Great Dialogues Test | Mid-Book Test - Easy

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This test consists of 15 multiple choice questions and 5 short answer questions.

Multiple Choice Questions

1. What is the major point of Aristophanes' speech?
(a) Love is as complicated and confusing as good poetry.
(b) Love is the desire for unity, because man and woman were once a unified being.
(c) Everything eventually dies, so it is pointless to love anything.
(d) Men loving woman is necessarily better than men loving men, because the former allows for procreation.

2. How does Socrates plan to keep the soldiers of the republic from fighting?
(a) He trusts that anyone who becomes a solider would put his state before his personal emotions.
(b) Socrates does not have a measure for ensuring peace among the guardian-class.
(c) He reasons that if they make the most money, they will always be happy.
(d) He reasons that if they belonged to the same family, they would not fight.

3. Which demographic of the Athenian population does Socrates single out for discussion?
(a) The lawyers.
(b) The soldiers.
(c) The citizens.
(d) The sophists.

4. In the dialogue, Meno blames the confusion in his speech on which of the following?
(a) Himself, because he does not think himself a good exemplar of what virtue is.
(b) Socrates, because Socrates is deliberately confusing Meno about a subject which Meno thought he knew.
(c) Socrates, because Socrates is not listening to Meno's points.
(d) Himself, because he has not had ample time to prepare for a deep conversation.

5. The common man is not concerned with beauty itself, but ___________.
(a) He is concerned for his soul.
(b) He is concerned with beautiful things.
(c) He is concerned with more abstract notions.
(d) He concerns himself with only practical matters.

6. In Book V, Socrates admits which of the following about his republic?
(a) He hopes his city is built, just not in his lifetime.
(b) Many people would have to be brainwashed before they would live in such a city.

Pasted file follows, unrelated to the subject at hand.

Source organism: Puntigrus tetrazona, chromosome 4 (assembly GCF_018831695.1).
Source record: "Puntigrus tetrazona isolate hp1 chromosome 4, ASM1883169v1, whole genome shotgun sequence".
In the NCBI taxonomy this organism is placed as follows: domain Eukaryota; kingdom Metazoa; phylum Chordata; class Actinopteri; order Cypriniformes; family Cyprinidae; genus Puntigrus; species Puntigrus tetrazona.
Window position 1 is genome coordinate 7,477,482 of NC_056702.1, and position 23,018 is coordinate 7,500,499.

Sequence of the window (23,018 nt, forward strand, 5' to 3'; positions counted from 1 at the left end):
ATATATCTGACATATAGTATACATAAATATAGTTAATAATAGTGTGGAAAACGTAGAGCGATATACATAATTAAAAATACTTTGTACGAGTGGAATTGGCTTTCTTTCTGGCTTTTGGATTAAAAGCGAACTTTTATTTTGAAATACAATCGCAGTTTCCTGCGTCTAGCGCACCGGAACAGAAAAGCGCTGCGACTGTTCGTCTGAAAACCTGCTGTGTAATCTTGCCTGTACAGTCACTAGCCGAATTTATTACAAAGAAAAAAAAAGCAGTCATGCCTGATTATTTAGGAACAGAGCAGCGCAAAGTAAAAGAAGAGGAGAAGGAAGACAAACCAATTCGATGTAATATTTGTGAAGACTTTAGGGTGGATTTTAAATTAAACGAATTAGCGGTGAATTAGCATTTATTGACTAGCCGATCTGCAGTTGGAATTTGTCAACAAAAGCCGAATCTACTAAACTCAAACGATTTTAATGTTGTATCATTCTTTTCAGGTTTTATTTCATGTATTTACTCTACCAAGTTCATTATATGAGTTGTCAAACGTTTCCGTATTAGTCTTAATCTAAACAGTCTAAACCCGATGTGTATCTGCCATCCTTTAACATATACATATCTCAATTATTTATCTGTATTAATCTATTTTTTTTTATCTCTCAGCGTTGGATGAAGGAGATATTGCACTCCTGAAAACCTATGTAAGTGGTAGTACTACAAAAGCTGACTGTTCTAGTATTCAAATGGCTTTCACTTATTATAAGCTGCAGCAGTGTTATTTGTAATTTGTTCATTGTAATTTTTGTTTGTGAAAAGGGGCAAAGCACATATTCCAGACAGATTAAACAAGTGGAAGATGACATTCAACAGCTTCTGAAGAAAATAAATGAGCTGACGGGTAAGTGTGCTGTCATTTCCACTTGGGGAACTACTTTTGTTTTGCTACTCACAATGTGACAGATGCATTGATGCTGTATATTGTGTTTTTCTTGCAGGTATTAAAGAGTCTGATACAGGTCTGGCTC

(c) His city will rule the world.
(d) Though theoretically sound, such a city might not be actually possible.

7. What does Cephalus say to Socrates about old age?
(a) Aging takes the life out of one's body.
(b) Most people think it is a curse, but one can enjoy freedom from youth's passions.
(c) Old age is the same as youth, it just depends on one's perspective.
(d) Wisdom is not worth death.

8. According to Socrates, where would the republic's leaders live?
(a) Among the citizens.
(b) In the Academy.
(c) In a palace in the country's largest city.
(d) Separately from the citizens.

9. Socrates claims that he learned about love from which of the following?
(a) Plato.
(b) Meno.
(c) Diotima.
(d) Alcibides.

10. Who gives the last formal speech at the symposium?
(a) Socrates.
(b) Appolodorus.
(c) Pausanias.
(d) Agathon.

11. Which of the following does Socrates reason about poetry?
(a) Poetry was not meant to be read aloud.
(b) If poetry consists of statements which belong to other arts, then such "other arts" are actually one thing.
(c) A poem's content cannot belong to the one who recites it.
(d) A poem's content always belongs to the one who recites it.

12. According to Socrates, what are the three parts of the soul?
(a) Goodness, badness, and curiosity.
(b) Thoughtfulness, mindfulness, and power.
(c) Hate, love, and desire.
(d) Rationality, spirit, and appetite.

13. Who is Eryximachus?
(a) A philosopher who attacks Pausanias' postion.
(b) A poet who argues that men and woman were once fused beings.
(c) The last speaker and surprise guest at the symposium.
(d) A doctor who argues that love is like a medicine curing life's ailments.

14. In Socrates' ideal nation, literature which depicts the afterlife should depict it as___________.
(a) Foreboding.
(b) Positive.
(c) Mysterious.
(d) Negative.

15. At whose house does the Symposium take place?
(a) Socrates.
(b) Alcidbides.
(c) Agathon.
(d) Phaedrus.

Short Answer Questions

1. Socrates intends his imagined city to be taken as a symbolic model for__________.

2. Why does Socrates speak about dogs and other animals to Glaucon?

3. One large theme that permeates throughout Meno is:

4. What is a symposium?

5. Who says, at the very end of Book II, "I completely endorse these patterns, and I would enact them as laws"?

(see the answer keys)

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